An expert witness gives testimony about a scientific, technical or professional issue and is qualified to testify because of familiarity with the subject or special training in the field. Generally speaking, the law of evidence in both civil and criminal cases confines the testimony of witnesses to statements of concrete facts within their own observation, knowledge and recollection. Testimony must normally state facts perceived by the witnesses’ use of their own senses, as distinguished from their opinions, inferences, impressions and conclusions drawn from the facts. Opinion testimony that is based on facts is usually considered incompetent and inadmissible, if the fact-finders are as well qualified as the witness to draw conclusions from the facts.
Expert witnesses are people who are qualified, either by actual experience of by careful study, to form definite opinions with respect to a division of science, a branch of art or a department of trade. The law deems people having no such experience or training to be incapable of forming accurate opinions or drawing correct conclusions. Thus, if scientific, technical or other specialized knowledge will assist a judge or jury to understand the evidence or to determine a fact in issue, a witness qualified as an expert by knowledge, skill, experience, training or education, may testify in the form of an opinion.
Courts do not apply a rigid rule in determining whether a particular witness is qualified to testify as an expert. Instead, an expert’s qualifications are normally evaluated on a witness-by-witness basis, according to the facts and issues of each case. There are two general classes of matters as to which expert testimony is admissible. In the first class, the facts are stated by the experts and the conclusion is drawn by the jury. In the second class, the expert sets forth the facts and states a conclusion, in the form of an opinion, which may be accepted or rejected by the jury.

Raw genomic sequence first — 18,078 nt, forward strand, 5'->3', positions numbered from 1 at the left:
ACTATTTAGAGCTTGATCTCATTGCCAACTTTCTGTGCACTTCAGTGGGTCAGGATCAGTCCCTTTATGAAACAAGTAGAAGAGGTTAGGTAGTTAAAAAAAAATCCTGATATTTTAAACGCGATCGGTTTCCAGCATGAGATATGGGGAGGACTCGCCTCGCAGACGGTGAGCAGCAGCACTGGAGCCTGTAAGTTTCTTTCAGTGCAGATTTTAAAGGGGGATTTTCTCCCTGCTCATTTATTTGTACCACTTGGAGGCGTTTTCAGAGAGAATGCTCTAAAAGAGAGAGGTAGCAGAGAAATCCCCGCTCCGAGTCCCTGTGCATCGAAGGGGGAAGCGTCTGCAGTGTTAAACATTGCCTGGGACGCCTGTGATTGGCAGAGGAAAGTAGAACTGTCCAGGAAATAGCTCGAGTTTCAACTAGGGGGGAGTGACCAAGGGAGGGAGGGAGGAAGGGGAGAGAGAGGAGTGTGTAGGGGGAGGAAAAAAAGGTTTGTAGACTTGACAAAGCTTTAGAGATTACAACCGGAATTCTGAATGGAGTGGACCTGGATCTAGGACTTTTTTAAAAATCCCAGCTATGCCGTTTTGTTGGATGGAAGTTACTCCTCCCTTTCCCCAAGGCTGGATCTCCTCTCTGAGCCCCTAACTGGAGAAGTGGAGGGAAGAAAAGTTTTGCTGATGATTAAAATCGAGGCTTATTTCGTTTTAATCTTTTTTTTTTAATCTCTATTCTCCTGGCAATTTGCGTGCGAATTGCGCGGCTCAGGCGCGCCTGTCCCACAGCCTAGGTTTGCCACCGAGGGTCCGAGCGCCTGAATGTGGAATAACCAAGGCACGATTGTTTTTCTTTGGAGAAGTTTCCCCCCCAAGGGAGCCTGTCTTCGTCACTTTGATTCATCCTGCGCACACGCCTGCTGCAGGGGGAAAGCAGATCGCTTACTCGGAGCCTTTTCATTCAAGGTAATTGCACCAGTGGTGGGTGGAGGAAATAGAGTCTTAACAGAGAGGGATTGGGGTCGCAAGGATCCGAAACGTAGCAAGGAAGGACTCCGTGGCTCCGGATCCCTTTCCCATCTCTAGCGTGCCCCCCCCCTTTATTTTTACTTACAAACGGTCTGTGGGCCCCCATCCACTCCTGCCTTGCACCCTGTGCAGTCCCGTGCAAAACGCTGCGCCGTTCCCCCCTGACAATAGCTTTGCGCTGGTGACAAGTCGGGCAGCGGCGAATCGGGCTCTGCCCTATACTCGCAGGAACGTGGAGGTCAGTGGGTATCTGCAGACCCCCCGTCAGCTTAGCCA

In medical malpractice cases, physicians may provide the jury with testimony regarding the underlying facts of the legal dispute and may aid the jury by describing the standard of care for diagnosis and treatment. The standard of care can be defined as what a normal, competent physician would have done in the same situation as what occurred in the legal dispute. The medical expert will give their opinion if the physician met that standard of care. If the standard of care was not met, the expert will also give an opinion if that failure directly led to the patient’s injury.